The least appreciated part of the marketing mix tool box is price. Social marketers everywhere become easily obsessed with the costs of change - whether it be adopting a new behavior, discontinuing a current one, or using new products or services. Especially in public health the mantra is always how do we reduce the barriers to engaging in healthier behaviors. Rarely do we ask how do we reward people for making healthier choices. The implicit assumption is that some intrinsic reward mechanism will spontaneously kick in to trigger the cascade of endorphins that will bring them back for more health. Nothing could be farther from the truth as learning theorists (and more recently behavioral economists) will tell you. Here are some recent examples of rewards (aka positive pricing strategies) that could easily have been developed by social marketers - but weren't.
- As part of a larger intervention program offer payments to women who repeatedly test negative for curable sexually transmitted infections, such as gonorrhea and syphilis, to reduce unsafe sexual contacts and protect the women not only from the curable STIs but also from contracting or spreading HIV.
- In middle schools in Washington, DC (and other locations in the US), eligible students will be able to earn up to $100 a month for attending class regularly, turning in homework, good behavior and receiving good grades.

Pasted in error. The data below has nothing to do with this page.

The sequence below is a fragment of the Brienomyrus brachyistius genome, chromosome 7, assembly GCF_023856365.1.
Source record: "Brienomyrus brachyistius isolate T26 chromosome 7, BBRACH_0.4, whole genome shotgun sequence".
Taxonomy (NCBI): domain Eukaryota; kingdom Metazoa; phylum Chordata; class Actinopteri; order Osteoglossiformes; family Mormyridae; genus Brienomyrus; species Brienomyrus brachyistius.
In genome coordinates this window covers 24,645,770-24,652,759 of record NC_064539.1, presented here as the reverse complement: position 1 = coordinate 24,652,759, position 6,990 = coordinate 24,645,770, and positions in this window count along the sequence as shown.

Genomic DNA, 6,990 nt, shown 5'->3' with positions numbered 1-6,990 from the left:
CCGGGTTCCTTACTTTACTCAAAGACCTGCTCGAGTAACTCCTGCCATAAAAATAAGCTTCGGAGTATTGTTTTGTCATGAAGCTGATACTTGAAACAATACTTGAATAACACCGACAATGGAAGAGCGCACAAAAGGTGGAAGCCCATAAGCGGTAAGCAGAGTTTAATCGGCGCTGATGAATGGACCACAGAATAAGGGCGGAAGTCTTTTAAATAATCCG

- Experiments in offering incentives to providers in order to improve the quality of healthcare are being conducted in Australia, Canada, the United Kingdom and the US.
- Offering smokers $1,000 to quit smoking for a month.
What I encourage you to think about in your programs when it comes to price is not how to reduce them, or even make things easy and free. That's the equivalent of trying to make the punishment less painful for engaging in healthier behaviors. Rather, consider how you might provide incentives for making the healthier choice and reward people when they do. Not only do people learn more quickly this way, but maintenance of the behavior change is likely to be longer lasting as well.
It was stated once that the challenge of health marketing is in both reducing barriers/costs of participation and creating incentives that will further engage people in health and behavior change.
One would hope after 20 years that it was getting a little easier and a bit more frequent.